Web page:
Italian handmade paper, a long tradition still alive in Fabriano, but not only there.
Italy boasts an artisan tradition whose richness and variety have few rivals in the world. Italian handmade paper, however, is not necessarily the first thing that comes to mind when talking about Italy, yet the spread of paper in Europe was due to local master paper makers.
This very useful and versatile product, in fact, came to us in the Middle Ages after a centuries-long journey that began in China, paused in the Middle East and then finally reached Italy, where it found a home in Fabriano, in the Marche region, and in a few other places that became just as important. Let's start our journey to discover the fascinating tradition of italian handmade paper.
Fabriano, the capital of the italian handmade paper
Fabriano is a city in the Marche region a few kilometers from Ancona, for centuries one of the major ports on the Adriatic. Its geographical position certainly contributed to cultural exchanges and in fact it's here that, according to tradition, landed the paper imported by the Arabs in the 13th century. For more than two hundred years the only paper mills in all of Europe were located in Fabriano, and in a few other Italian cities. Only the invention of printing, in the 15th century, transformed paper into an increasingly indispensable product and since then, while Fabriano surely remained one of the first and largest production centers, the competition in Italy and abroad has grown tremendously.
The creativity and skill of Fabriano's master paper makers has also helped make italian handmade paper a little more special. In fact, they invented new techniques or adapted those used even earlier by wool makers, but above all they introduced the use of filigree. The drawings, mostly visible against the light and obtained through the reduction of cellulose fibers during the production, allowed the addition of writing and seals to avoid counterfeiting. Furthermore, the filigree gave the possibility of embellishing each sheet to the point of almost making it a piece of art.
Fabriano's paper craftsmen basically have never experienced a crisis. Even today there are historic paper mills here, that are among the largest producers in the world and in 2003 Fabriano was named Creative City by UNESCO for craftsmanship, arts and traditions.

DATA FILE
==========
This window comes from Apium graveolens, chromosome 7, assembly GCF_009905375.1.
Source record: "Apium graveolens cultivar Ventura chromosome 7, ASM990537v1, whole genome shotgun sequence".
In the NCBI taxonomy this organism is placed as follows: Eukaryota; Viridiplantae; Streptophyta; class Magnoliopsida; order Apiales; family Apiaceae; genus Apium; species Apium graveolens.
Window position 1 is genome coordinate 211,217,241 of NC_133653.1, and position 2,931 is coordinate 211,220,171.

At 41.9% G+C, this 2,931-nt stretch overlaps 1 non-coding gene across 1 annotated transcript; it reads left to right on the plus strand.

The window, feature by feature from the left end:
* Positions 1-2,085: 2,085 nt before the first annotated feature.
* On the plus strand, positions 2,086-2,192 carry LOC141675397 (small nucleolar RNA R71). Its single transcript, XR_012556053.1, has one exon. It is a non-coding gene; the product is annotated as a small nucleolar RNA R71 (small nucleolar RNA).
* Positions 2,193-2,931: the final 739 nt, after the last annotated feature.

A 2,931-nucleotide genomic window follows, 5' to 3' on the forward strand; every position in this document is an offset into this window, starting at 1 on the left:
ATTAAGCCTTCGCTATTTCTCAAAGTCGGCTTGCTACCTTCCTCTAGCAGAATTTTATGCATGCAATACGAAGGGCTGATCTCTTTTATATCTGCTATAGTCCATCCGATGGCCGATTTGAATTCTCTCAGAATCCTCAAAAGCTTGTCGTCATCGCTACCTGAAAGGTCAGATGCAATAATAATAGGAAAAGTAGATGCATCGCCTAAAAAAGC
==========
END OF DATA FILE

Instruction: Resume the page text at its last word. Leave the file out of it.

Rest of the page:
The Paper and Filigree Museum housed in the former Dominican convent is truly unmissable and tells an illustrious story that has lasted for almost eight centuries, with no intention of ending.
Italian handmade paper in Amalfi's tradition
Amalfi, known for its art, wonderful landscapes and the scent of lemons, has also been one of the protagonists of the production of italian handmade paper.
In the beautiful valley known as Ferriere Waterfalls, a favorite destination for trekking and nature lovers, there have always been mills which, throughout history, have often been converted into paper mills. In the Middle Ages Amalfi was indeed a powerful and rich republic and thanks to a very fluorishing trade, there was also a great abundance of fabric. This made paper production easier and more affordable, so it developed to the point that new paper mills were built.
Over time, paper production has slowed down untill it almost disappeared, but between Amalfi and Minori you can still find many ruins, fascinating and silent testimonies of a fortunate past, which appear here and there along the wonderful paths that cross the interland of the Amalfi Coast.
Italian handmade paper: in Tuscany the tradition is more alive then ever
Tuscany, cradle of the Renaissance and beating heart of Italian art for centuries, could not fail to boast an illustrious tradition also when it comes to italian handmade paper.
The Tuscan paper masters were among the most creative and renowned in Italy and it's no coincidence, in fact, that it was in Florence that the art of marbled paper, which also arrived from China, developed. It's a long process that transfers colored veins onto paper, making it similar to marble and is still practiced today. Wandering through Florence's center, in fact, not only you may come across shops where marbled paper is still produced by hand, but you can also take part in a workshop to learn this interesting technique.
In Pescia, a town in the province of Pistoia, the tradition of master paper makers exists since the 1400s. There are still important historic paper mills and above all a Paper Museum where you can admire more than seven thousand objects to discover everything about italian handmade paper.
Last but not least, Lucca, a beautiful medieval town, hosts the Biennale della Carta, an event where tradition and innovation come together to give life to incredible works of art entirely made of paper.